Me: Why yes, I'm more than happy to show you my emacs setup; I use a modified "snow" theme for my light theme and a modified "naquadah" theme for my dark theme

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Here's the snowy theme
it's a port, but fairly significant modification, of one of the really olllllld emacs-color-themes themes (before the modern tooling)

naquadah is... well, only a slight modification to the upstream naquadah, probably not worth sharing that bit

@cwebber >broken powerline coloring in the dark theme
I guess you're more of a light-theme person?

@lanodan You got me. Well, I've switched: I used to be dark-first, light-occasionally. But recently I've inverted that.

For whatever reason the spaceline theme is broken when I switch between the two. Probably a very easy fix, but I haven't bothered yet.

@lanodan Basically I switch between them depending on how my eyes feel.

@cwebber I used to try doing that but it didn't really work well, currently just use a dark theme with a nice level of contrast for me (gruvbox) and change the brightness of the screen or of the room.

@lanodan I used dark-mode only for years, but as I've gotten older I've found in certain light settings it's hard for my eyes to focus.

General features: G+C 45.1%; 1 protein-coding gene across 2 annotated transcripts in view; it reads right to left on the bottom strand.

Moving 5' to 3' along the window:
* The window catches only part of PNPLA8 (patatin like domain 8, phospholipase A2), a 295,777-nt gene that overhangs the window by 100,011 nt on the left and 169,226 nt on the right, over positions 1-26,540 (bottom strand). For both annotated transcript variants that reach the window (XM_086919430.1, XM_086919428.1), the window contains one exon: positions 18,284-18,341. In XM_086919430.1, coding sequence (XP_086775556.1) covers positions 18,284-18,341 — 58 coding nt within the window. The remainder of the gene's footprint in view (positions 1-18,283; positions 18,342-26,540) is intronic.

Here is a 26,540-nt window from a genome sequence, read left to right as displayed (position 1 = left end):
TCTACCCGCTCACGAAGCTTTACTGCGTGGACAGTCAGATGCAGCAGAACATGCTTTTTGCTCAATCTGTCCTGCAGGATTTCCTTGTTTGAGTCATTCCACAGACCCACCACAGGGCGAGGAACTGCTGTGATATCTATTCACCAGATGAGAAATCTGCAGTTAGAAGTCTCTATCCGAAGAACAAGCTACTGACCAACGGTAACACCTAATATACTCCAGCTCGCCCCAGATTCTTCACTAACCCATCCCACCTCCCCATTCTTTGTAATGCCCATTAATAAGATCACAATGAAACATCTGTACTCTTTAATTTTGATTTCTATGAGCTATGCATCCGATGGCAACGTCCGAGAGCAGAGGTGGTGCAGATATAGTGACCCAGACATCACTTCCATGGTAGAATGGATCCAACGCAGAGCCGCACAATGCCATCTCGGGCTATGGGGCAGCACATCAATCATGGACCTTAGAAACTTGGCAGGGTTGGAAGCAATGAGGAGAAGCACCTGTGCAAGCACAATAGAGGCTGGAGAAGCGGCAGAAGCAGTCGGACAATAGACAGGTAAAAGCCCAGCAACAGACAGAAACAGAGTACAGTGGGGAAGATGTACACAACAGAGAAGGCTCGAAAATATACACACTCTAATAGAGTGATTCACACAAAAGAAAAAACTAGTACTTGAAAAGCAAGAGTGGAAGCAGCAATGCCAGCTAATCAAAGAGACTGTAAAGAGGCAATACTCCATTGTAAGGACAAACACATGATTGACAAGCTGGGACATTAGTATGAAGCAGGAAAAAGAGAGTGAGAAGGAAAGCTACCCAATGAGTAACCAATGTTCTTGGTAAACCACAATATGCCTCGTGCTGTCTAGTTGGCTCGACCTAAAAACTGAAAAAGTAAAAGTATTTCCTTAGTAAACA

But the inverse is also true.

Getting older sucks. (Well, on the other hand, I can do a lot more things skills-wise than I used to.)

I'm old. What works best for me is dark themes preferably green on black and no overhead light.
I have a faint lightsource behind my monitors that only gives indirect light.

@cwebber As a fellow emacsen, I would also like to show you my Emacs setup. I use it for email (mu4e), IRC (circe), and media (EMMS) and window manager (exwm).

However, I'm currently on my OpenBSD laptop and those fancy things are not setup yet.

I have pretty bad eyesight so I use a variation of the default theme called modus operandi which has a higher contrast ratio. I use the moody-modeline because I like to have pretty graphics while keeping the vanilla look of my modeline.

@cwebber My dot files are available on my personal git server:

It's long, composed of multiple elisp files and somewhat janky with dated code.

@cwebber The only thing that's missing from Emacs, IMHO, is a web browser. I long for the day where I can just drop chromium/firefox and only live within the realm and boundaries of Emacs where I hack everything with Lisp code and reuse the very packages I love.

Sadly, Emacs XWidgets WebKit is very janky and has security issues so I'm still stuck with running a web browser that's not Emacs :(

@cwebber Yeah, but $JOB requires interacting with JIRA, Mattermost, Slack, Web email, etc.

In case you're wondering what EXWM looks like, here's a post from last week or so:

I haven't set it up on my OpenBSD machine since I've been busy with getting Minecraft working on OpenBSD:

@yuki_is_bored Well also the only other thing missing from emacs is a security surface one can not be terrified of ;)

@yuki_is_bored I occasionally think "what would an ocap-enabled emacs look like?"

It's harder to imagine than many other applications given how many wonderful emacs kludges come from abusing dynamic scope

@cwebber Honestly, I don't mind since everything in Emacs are stuff that I run, modify and write. It's not like web browsers where you load in unknown obfuscated JavaScript that could use your machine to mine cryptocurrency.

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